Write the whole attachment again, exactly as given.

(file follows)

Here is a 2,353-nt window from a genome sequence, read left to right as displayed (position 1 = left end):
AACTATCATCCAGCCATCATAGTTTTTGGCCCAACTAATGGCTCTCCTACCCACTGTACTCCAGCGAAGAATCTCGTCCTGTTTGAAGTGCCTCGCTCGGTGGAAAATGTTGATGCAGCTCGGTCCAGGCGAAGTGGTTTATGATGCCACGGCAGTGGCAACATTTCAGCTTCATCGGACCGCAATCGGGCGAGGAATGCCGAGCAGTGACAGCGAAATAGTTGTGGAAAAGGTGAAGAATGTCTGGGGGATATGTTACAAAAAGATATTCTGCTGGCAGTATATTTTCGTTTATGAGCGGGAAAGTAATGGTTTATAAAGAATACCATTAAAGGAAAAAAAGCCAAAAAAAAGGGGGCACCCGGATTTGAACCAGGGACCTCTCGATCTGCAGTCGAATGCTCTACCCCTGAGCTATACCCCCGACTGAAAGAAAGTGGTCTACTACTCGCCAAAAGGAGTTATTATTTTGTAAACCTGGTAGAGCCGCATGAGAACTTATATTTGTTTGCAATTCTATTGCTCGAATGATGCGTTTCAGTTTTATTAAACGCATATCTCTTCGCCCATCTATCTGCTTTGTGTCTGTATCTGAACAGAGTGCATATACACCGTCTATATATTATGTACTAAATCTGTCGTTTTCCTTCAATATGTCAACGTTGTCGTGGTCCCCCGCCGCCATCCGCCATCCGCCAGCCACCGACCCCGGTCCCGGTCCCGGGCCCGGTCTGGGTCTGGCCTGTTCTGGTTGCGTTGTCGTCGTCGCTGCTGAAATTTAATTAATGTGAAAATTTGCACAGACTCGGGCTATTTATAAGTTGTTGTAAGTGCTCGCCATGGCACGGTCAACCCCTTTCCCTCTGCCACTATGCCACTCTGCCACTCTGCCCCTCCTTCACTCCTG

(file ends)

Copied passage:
Here is a 2,353-nt window from a genome sequence, read left to right as displayed (position 1 = left end):
AACTATCATCCAGCCATCATAGTTTTTGGCCCAACTAATGGCTCTCCTACCCACTGTACTCCAGCGAAGAATCTCGTCCTGTTTGAAGTGCCTCGCTCGGTGGAAAATGTTGATGCAGCTCGGTCCAGGCGAAGTGGTTTATGATGCCACGGCAGTGGCAACATTTCAGCTTCATCGGACCGCAATCGGGCGAGGAATGCCGAGCAGTGACAGCGAAATAGTTGTGGAAAAGGTGAAGAATGTCTGGGGGATATGTTACAAAAAGATATTCTGCTGGCAGTATATTTTCGTTTATGAGCGGGAAAGTAATGGTTTATAAAGAATACCATTAAAGGAAAAAAAGCCAAAAAAAAGGGGGCACCCGGATTTGAACCAGGGACCTCTCGATCTGCAGTCGAATGCTCTACCCCTGAGCTATACCCCCGACTGAAAGAAAGTGGTCTACTACTCGCCAAAAGGAGTTATTATTTTGTAAACCTGGTAGAGCCGCATGAGAACTTATATTTGTTTGCAATTCTATTGCTCGAATGATGCGTTTCAGTTTTATTAAACGCATATCTCTTCGCCCATCTATCTGCTTTGTGTCTGTATCTGAACAGAGTGCATATACACCGTCTATATATTATGTACTAAATCTGTCGTTTTCCTTCAATATGTCAACGTTGTCGTGGTCCCCCGCCGCCATCCGCCATCCGCCAGCCACCGACCCCGGTCCCGGTCCCGGGCCCGGTCTGGGTCTGGCCTGTTCTGGTTGCGTTGTCGTCGTCGCTGCTGAAATTTAATTAATGTGAAAATTTGCACAGACTCGGGCTATTTATAAGTTGTTGTAAGTGCTCGCCATGGCACGGTCAACCCCTTTCCCTCTGCCACTATGCCACTCTGCCACTCTGCCCCTCCTTCACTCCTG